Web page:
The Old Covenant, which was the sole and only basis of the national relationship of Israel to God was a temporary arrangement, and has vanished away, never to be restored. "In that he saith, A new covenant, he hath made the first old. Now that which decayeth and waxeth old is ready to vanish away" (Heb. 8:13). Thus was dissolved the national relationship to God of the nation Israel after the flesh. The O1d Covenant was made with a nation after the flesh, with the promise of material blessings in the land of Canaan, and therefore, could not be eternal. Under the New Covenant, which is spiritual and therefore eternal, national distinctions were wiped out, and the flesh is set aside forever. Christianity transcends, supersedes, and fulfills Judaism. The scaffold of the Mosaic economy of things has been torn down, having served its purpose (Gal. 3·:19; Heb. 9:6-10); and now "the building (the Church) fitly framed together groweth unto a holy temple in the Lord: in whom ye also are builded together for the habitation of God through the Spirit" (Eph. 2-:21, 22). "Unto Him be glory in the church by Christ Jesus throughout ALL AGES, world without end. Amen" (Eph. 3:21). Apart from the Gospel of Christ it is evident there is nothing special in the future for the Jews in national covenant relationship with God. The last commissions or Christ to His disciples offers salvation to the Jew as an individual on the same terms that it does to the Gentile. There is no future special bargain offer to either one in national capacity (Matt. 28:19, 20; Lu. 24: 47, 48). "But the scripture hath concluded all (both Jew and Gentile) under sin, that the promise by faith of Jesus Christ might be given to them that believe" -- whether Jew or Gentile (Gal. 3:22). This does not mean that there will never be a day when great numbers of Jews will be saved. It does mean that whenever God saves, Jew or Gentile, it will be individually by the gospel before Christ comes the second time, and they will be added to the Church.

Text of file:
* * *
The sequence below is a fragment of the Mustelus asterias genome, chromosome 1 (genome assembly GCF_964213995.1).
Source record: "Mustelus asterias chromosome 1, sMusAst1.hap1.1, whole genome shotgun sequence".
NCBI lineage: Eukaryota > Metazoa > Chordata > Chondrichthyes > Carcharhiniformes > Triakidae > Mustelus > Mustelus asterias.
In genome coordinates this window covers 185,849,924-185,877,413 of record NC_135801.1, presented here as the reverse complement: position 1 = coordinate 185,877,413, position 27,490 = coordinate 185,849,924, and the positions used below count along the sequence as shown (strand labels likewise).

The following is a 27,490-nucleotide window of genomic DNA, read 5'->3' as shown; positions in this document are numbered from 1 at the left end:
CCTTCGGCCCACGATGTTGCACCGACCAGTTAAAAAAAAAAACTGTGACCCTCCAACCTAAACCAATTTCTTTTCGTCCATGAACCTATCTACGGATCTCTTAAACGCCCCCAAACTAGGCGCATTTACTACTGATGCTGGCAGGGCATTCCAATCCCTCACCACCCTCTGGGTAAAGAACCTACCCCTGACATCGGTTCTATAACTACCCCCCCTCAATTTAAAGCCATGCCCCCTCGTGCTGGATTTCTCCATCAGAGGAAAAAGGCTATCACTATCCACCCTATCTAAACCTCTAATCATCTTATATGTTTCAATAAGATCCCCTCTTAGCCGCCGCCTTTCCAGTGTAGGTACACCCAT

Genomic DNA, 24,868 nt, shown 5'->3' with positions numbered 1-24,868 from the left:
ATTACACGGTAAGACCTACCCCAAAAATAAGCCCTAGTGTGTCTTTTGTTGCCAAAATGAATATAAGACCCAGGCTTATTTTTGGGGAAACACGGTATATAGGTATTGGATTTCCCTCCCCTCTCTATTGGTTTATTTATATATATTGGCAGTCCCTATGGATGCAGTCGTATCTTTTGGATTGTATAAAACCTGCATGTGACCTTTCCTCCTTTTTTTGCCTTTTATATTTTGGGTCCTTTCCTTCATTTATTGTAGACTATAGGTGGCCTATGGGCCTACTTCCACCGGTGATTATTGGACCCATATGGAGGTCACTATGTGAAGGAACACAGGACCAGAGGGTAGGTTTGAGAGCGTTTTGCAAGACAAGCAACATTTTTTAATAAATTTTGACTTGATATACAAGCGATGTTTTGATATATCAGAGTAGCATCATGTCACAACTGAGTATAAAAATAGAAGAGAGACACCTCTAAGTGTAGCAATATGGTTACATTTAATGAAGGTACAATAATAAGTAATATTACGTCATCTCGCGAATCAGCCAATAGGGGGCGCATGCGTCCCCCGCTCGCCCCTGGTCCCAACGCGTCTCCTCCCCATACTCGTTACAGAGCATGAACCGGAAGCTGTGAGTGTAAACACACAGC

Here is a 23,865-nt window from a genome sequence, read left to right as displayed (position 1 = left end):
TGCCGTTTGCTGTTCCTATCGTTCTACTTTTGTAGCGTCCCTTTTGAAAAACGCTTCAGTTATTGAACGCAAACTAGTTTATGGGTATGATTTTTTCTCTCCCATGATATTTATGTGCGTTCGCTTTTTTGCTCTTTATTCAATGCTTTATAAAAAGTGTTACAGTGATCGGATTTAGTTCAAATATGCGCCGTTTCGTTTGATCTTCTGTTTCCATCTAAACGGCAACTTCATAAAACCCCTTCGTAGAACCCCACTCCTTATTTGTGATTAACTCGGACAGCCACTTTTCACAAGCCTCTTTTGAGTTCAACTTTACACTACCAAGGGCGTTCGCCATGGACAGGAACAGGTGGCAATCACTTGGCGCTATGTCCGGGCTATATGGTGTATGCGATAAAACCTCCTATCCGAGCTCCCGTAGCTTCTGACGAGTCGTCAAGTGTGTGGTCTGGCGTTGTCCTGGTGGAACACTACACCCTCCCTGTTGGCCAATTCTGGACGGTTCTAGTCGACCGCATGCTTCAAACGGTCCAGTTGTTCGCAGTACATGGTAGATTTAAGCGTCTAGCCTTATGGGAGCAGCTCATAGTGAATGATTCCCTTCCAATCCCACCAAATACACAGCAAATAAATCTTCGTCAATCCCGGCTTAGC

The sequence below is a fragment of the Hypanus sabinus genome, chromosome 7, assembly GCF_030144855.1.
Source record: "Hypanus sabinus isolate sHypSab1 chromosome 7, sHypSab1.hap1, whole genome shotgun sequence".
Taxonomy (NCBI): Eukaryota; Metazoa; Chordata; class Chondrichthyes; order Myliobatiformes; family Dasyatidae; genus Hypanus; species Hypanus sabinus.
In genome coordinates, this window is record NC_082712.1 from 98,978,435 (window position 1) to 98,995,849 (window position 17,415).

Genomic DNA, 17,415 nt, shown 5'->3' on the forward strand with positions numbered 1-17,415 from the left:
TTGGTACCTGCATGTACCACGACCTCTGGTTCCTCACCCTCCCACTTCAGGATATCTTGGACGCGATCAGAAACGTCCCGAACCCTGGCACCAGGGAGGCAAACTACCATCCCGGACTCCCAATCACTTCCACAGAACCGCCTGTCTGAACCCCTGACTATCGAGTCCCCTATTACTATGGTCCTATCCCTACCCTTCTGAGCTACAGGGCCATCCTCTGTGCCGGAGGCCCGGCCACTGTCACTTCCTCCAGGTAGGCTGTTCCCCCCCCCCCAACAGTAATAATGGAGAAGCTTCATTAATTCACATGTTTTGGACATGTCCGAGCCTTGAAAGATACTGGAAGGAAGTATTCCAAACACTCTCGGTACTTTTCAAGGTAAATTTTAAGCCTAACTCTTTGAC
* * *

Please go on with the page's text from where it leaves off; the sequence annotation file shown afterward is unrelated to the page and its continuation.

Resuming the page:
The Fifth Principle
     The great object and end of the prophetic dispensa­tion, as declared in l Pet. 1: 10, 11, was to ''testify beforehand the sufferings of Christ, and the glory that should follow." Christ directs the Jews to search the scriptures, and says, "they are they which testify of me" (John 5:39). His disciples were greatly disconcerted by His death: but after His resurrection He blames them for their slowness of heart to believe all that the prophets have spoken; and asks, "Ought not Christ to have suffered these things, and to enter into his glory? And beginning at Moses, and all the prophets, he expounded unto them·in all the scriptures, the things concerning himself" (Lu. 24: 26, 27). And He tells them, "These are the words which I spake unto you, whi1e I was yet with you, that all things must be fulfilled which are written in the law of Moses, and in the prophets, and in the Psalms concerning me" (Lu. 2·4:44). The apostle Peter, having adduced the testi­mony of Moses, adds "Yea, and all the prophets from Samuel, and those that follow after as many as have spoken, have likewise foretold of these days (Acts 3:22-25). And in general, he says, "To him give all the prophets witness" (Acts 10 :43). Paul declares that in preaching the gospel, or "witnessing both to small and great," he was "saying no other things than those which the prophets and Moses did say should come; that Christ should suffer, and that he should be the first that should rise from the dead, and should shew light unto the people and to the Gentiles" (Acts 26 :22, 23). From these passages it is evident, that the great scope and ultimate design of prophecy in general, was to bear testimony to Christ, and the affairs of His kingdom (Heb. 10:7; Ps. 40:7), which is nowhere in the New Testament spoken of as an earthly, Israelitish, or political one (John 18:36). And this is what the angel means when he says to John, "The testimony of Jesus is the Spirit of prophecy" (Rev. 19:10), which imports, that the testimony concerning Jesus is the real scope and that it has its ultimate accomplishment in Him, and in the affairs of His government.